LONE TREE — Colorado hospitals that were part of a groundbreaking pilot project were able to dramatically reduce the amount of opioids they administered by simply focusing on alternative, safer pain treatments, according to a new study released Thursday.
When the Colorado Hospital Association launched the project last summer, it set a goal of reducing opioid administration in emergency departments by 15 percent. Instead, the eight hospitals and two freestanding emergency rooms that were part of the project reduced opioid administration by 36 percent.
Every facility in the project reduced opioid use by at least 30 percent. Two facilities came close to reducing their opioid administration by half. And for two monitored conditions — kidney stones and back pain — the facilities flipped from treating them mostly with opioids to using alternatives.
When the results were presented Thursday at a Colorado Hospital Association forum on opioids, the audience applauded enthusiastically.
“Holy schmoly,” Dr. Don Stader, a Swedish Medical Center emergency department doctor who helped lead the effort, said to the crowd.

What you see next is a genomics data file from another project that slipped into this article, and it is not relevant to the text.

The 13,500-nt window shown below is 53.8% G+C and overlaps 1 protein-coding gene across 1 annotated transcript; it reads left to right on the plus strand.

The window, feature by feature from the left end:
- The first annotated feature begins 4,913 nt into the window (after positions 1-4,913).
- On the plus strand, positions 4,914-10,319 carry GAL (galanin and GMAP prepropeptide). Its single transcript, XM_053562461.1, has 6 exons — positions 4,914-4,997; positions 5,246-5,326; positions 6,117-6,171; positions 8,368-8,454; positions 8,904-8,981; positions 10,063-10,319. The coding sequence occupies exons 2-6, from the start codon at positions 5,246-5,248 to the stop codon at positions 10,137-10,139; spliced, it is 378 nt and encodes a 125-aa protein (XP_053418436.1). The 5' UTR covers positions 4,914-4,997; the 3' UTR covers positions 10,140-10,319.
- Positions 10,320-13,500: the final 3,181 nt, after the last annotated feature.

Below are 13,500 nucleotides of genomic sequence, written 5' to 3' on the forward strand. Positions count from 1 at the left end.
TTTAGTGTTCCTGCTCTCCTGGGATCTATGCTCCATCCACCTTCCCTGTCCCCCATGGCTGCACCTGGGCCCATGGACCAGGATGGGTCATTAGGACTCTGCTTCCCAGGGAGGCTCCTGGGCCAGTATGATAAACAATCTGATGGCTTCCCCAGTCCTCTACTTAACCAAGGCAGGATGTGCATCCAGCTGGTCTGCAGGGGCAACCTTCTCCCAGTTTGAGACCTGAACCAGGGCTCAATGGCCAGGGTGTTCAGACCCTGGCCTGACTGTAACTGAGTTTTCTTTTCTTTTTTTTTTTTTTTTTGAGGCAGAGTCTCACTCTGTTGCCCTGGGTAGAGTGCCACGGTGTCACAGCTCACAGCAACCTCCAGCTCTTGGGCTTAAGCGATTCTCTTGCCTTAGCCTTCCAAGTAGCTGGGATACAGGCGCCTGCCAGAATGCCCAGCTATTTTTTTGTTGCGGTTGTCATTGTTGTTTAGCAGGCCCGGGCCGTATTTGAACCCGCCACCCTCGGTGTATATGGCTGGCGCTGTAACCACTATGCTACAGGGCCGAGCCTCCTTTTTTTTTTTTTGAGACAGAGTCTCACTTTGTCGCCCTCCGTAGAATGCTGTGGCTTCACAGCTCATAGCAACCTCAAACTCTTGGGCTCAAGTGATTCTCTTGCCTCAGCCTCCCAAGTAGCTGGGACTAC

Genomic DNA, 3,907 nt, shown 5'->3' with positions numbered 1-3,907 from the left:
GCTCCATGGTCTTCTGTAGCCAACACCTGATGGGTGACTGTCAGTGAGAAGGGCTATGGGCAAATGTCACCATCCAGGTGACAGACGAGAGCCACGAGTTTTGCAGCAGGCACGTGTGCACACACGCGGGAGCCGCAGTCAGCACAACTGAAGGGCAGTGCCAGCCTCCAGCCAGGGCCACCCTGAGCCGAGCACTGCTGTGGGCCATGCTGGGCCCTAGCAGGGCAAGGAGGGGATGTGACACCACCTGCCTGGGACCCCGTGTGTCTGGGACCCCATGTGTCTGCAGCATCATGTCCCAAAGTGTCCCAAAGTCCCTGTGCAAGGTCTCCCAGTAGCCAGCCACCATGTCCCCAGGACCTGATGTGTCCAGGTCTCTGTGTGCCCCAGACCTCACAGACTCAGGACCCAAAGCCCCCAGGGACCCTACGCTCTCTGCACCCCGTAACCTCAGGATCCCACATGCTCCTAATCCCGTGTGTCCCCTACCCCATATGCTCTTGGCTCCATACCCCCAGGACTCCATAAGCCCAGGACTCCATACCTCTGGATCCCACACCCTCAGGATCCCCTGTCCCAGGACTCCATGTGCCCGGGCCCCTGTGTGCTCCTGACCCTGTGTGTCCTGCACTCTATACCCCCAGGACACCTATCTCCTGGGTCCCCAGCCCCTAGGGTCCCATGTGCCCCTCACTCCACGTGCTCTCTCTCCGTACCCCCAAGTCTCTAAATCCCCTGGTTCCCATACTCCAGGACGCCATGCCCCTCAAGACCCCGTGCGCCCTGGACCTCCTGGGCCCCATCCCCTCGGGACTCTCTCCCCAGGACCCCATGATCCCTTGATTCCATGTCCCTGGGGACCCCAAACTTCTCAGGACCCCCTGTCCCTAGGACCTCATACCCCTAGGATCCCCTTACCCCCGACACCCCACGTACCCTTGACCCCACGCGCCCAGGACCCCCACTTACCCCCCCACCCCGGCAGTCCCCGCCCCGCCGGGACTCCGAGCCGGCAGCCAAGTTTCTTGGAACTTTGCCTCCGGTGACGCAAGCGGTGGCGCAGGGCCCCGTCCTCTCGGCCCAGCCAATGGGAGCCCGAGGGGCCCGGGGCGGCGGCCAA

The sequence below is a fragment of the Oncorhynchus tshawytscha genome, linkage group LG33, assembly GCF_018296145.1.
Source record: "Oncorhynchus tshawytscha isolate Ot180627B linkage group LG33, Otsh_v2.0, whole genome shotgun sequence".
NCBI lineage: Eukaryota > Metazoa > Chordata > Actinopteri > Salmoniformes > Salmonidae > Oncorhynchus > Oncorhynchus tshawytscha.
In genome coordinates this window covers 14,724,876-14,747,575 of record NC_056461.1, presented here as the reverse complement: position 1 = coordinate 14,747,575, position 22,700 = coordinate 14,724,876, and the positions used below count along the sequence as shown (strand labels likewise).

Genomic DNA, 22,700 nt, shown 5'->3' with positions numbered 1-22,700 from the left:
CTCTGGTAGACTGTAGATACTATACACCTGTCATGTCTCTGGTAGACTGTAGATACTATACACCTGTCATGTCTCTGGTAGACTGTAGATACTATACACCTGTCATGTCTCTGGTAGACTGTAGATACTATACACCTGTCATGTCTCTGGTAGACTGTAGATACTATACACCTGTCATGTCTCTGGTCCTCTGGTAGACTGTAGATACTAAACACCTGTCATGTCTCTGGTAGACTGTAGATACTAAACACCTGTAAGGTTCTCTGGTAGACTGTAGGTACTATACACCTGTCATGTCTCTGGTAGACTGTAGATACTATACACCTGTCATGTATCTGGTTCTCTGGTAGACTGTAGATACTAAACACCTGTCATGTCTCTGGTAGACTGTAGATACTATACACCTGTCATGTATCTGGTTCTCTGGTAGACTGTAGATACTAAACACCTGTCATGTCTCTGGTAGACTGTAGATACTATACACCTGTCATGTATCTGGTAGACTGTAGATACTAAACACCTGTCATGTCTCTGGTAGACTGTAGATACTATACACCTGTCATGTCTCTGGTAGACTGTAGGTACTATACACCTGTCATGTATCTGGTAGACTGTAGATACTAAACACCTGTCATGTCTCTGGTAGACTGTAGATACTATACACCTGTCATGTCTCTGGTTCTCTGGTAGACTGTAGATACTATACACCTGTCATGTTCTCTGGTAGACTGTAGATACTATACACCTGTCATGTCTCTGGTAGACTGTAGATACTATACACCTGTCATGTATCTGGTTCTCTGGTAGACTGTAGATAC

All told, Stader said the pilot program resulted in 35,000 fewer doses of opioids being administered at the participating facilities. At one point late last year, Stader said use of alternatives topped use of opioids at the facilities.
“That’s a revolutionary change in how we’re practicing medicine,” he said.
Spurred on by a crisis of overdose and addiction, the project is part of a growing effort to rethink the role of opioids in pain treatment. The hospitals and freestanding emergency rooms that participated committed to trying first to treat most patients with a broad array of drugs that fall under the heading of alternatives to opioids, or ALTOs. The drugs range from the familiar — such as acetaminophen, the active ingredient in Tylenol — to drugs like ketamine or lidocaine.
Dr. Heidi Wald, a professor at the University of Colorado School of Medicine who helped run the study, said the results come with caveats. The project didn’t have a control group, so it did not measure whether opioid use also dipped at hospitals that did not participate in the program. The results presented Thursday also did not include measurements of patient satisfaction, which would reveal whether the alternatives controlled pain as well as opioids.
The study tracked opioid administration for six different conditions. Use of opioids dropped for all six but not equally. For broken bones and cancer-related pain, opioids were still used more than three-quarters of the time.
Still, Wald said the results are encouraging, and the hospital association hopes to expand the program to more facilities.
“The ALTO approach appeared to be feasible,” Wald said.